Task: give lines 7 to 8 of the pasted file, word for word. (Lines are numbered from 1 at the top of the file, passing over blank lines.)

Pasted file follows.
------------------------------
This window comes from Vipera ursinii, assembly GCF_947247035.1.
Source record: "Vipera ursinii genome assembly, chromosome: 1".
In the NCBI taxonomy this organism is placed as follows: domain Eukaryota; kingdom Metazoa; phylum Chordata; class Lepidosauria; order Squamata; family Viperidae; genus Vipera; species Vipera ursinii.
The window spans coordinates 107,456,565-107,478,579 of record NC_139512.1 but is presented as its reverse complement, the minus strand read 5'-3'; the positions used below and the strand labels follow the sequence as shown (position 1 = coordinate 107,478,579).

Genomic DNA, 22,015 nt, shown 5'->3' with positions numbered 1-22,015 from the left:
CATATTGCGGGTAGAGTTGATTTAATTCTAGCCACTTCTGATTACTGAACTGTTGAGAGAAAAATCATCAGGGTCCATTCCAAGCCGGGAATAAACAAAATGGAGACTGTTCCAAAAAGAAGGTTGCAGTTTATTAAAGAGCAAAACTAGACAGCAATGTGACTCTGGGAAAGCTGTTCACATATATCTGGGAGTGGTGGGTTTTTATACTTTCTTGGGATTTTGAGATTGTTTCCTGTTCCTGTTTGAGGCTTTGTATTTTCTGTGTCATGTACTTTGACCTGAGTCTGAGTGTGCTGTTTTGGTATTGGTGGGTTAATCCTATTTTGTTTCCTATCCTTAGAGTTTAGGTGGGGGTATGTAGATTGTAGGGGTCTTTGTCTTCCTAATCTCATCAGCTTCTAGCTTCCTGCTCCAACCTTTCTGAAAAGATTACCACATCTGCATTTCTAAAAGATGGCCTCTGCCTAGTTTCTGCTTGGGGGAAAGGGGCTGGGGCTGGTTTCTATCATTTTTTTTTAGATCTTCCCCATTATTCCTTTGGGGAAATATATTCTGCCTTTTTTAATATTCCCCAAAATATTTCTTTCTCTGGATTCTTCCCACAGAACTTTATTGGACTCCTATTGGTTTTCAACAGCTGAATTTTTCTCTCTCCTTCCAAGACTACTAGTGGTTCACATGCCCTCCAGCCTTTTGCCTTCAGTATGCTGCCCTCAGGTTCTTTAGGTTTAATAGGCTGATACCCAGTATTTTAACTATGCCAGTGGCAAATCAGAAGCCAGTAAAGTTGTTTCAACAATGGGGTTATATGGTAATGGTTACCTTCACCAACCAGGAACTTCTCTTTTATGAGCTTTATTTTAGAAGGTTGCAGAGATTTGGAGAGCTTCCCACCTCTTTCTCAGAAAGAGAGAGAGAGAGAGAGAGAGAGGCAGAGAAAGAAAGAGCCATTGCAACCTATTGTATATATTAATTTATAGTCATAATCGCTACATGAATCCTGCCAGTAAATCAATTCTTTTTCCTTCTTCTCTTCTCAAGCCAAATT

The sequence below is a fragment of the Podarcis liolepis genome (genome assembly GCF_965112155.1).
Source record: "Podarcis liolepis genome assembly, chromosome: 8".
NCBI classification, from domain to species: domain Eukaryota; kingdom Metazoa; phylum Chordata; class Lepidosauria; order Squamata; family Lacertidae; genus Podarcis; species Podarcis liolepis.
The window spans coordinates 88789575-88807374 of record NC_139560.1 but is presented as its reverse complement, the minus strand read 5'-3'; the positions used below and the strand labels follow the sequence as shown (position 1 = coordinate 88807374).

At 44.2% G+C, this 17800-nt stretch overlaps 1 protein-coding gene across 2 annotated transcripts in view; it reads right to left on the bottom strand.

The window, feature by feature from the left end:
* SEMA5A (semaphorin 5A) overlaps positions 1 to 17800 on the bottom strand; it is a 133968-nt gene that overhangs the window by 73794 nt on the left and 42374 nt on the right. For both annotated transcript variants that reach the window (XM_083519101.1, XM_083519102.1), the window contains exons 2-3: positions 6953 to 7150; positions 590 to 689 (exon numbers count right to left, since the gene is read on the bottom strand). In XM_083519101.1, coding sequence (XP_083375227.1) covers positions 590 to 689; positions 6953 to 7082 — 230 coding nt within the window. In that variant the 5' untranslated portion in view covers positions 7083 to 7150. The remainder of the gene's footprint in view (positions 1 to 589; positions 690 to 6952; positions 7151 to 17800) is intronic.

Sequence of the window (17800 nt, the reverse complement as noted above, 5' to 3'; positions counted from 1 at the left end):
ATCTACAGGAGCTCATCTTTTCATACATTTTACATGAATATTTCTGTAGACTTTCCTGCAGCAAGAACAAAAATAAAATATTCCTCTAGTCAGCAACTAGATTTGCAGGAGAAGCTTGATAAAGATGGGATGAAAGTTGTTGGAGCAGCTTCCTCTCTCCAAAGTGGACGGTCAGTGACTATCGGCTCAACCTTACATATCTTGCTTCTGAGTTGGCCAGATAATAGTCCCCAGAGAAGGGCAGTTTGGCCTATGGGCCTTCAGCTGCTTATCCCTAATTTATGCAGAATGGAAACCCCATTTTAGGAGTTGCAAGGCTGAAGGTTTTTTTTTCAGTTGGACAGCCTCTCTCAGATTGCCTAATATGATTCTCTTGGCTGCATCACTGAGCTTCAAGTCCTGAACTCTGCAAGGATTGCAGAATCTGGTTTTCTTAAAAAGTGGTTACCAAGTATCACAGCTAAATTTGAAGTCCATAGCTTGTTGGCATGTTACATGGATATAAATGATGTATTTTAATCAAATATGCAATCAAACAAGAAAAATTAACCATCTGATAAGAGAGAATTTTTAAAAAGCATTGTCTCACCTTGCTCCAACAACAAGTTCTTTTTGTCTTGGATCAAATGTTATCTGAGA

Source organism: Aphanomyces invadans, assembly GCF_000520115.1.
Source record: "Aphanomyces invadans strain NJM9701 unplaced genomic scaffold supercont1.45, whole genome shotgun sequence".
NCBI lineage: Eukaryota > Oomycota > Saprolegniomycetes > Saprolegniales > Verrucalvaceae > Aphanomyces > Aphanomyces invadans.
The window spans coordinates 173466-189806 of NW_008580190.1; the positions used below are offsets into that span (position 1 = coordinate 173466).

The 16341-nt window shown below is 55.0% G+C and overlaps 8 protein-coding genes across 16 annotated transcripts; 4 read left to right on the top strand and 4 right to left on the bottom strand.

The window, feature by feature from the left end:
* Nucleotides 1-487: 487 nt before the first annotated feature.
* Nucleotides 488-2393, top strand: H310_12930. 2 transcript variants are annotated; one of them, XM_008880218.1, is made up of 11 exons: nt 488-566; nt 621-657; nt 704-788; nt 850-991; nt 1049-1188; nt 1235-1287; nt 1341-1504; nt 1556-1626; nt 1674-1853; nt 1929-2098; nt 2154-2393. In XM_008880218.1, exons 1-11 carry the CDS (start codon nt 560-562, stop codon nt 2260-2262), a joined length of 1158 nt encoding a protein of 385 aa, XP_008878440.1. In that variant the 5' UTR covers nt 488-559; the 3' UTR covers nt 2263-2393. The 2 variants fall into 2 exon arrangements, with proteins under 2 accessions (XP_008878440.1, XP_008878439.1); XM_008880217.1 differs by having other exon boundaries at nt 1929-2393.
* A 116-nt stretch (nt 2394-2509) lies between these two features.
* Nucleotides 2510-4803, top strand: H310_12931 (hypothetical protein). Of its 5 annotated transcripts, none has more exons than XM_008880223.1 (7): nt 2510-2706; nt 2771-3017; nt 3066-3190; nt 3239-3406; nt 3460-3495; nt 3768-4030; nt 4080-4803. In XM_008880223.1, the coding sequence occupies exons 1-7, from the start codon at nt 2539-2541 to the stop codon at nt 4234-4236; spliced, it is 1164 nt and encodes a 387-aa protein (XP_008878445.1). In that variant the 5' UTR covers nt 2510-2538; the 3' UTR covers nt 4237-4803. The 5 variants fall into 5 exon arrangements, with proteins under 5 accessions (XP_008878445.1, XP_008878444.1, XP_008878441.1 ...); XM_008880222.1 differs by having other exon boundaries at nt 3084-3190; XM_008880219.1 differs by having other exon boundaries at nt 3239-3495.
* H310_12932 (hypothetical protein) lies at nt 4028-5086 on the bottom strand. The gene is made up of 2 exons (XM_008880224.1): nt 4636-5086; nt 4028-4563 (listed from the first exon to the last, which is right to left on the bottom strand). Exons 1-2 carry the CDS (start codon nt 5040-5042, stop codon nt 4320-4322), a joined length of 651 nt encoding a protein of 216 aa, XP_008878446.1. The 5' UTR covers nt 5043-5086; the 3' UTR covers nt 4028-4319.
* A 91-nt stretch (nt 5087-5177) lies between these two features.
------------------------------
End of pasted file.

The sequence below is a fragment of the Podarcis liolepis genome (genome assembly GCF_965112155.1).
Source record: "Podarcis liolepis genome assembly, chromosome: 8".